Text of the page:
The Town of Babylon on Friday will rename a town building in honor of a longtime community activist.
The North Amityville annex that houses the department of human services will now be called the Irwin S. Quintyne Building. Quintyne, who died in 2004 at age 81, was the father of Madeline Quintyne, the town’s human services commissioner. His wife, Delores, is on the town zoning board of appeals.
Quintyne was a World War II veteran and worked for 20 years in the garment industry. Like many veterans using the GI Bill to buy homes, Quintyne and his wife tried to purchase in Levittown but were turned away due to the development’s policy of selling only to whites. They instead moved to Copiague in 1965 and later to North Amityville.
The couple were civil rights activists, and when not tending to their seven children they were frequently found at demonstrations and on picket lines, fighting for better working conditions or housing for minorities. Quintyne was a Suffolk County human rights commissioner, deputy director of the Long Island Affirmative Action Program and was a member of Suffolk’s Economic Opportunity Council. He also co-founded the Suffolk chapter of the Congress of Racial Equality (CORE) and served on the national board of CORE.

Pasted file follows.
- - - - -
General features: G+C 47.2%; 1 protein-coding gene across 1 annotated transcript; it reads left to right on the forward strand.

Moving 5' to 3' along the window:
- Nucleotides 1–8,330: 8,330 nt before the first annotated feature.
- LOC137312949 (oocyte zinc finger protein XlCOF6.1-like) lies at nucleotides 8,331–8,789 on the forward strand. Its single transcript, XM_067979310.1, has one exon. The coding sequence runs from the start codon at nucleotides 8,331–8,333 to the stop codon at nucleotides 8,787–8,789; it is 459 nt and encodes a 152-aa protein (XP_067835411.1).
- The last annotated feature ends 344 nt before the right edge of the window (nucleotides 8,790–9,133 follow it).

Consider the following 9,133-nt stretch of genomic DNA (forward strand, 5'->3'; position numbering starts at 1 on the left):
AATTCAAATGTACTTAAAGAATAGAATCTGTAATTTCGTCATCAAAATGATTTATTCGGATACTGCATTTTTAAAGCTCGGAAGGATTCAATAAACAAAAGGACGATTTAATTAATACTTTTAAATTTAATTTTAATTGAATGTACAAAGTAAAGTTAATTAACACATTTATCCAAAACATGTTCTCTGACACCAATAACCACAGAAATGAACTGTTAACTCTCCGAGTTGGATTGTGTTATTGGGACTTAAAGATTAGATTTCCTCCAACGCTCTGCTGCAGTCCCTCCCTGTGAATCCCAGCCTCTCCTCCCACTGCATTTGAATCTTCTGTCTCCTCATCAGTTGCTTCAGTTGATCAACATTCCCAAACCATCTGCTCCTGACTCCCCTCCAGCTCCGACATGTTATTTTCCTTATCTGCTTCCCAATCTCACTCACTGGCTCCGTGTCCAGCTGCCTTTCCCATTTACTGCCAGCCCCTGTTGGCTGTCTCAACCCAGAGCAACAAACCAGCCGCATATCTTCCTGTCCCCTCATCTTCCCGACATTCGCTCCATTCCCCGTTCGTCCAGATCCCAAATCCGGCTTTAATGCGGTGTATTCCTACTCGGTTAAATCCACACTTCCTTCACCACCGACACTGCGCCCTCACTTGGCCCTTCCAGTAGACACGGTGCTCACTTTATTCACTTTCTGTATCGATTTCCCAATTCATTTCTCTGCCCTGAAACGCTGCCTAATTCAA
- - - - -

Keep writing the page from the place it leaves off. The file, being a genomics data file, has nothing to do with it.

Locally, Quintyne strove to unite Long Island, determined that “communities thrive with all of us being as one and not always looking at color,” his daughter Madeline said.
Quintyne worked tirelessly to improve North Amityville, particularly the notorious intersection of Albany Avenue and Great Neck Road known as “The Corner.” He offered guidance and jobs for the young men on the corner, who would often show up at his house in the middle of the night looking for help after scrapes with the law, Madeline Quintyne said.
In the final year of his life, Quintyne tried unsuccessfully to incorporate North Amityville as a village.
“He was a giant of a man who had a mission, and he carried it to great lengths to make sure everybody, not just him and his family, could be proud of living in North Amityville,” his daughter said.
The renaming ceremony is at 11 a.m. at 1 Commerce Blvd in North Amityville.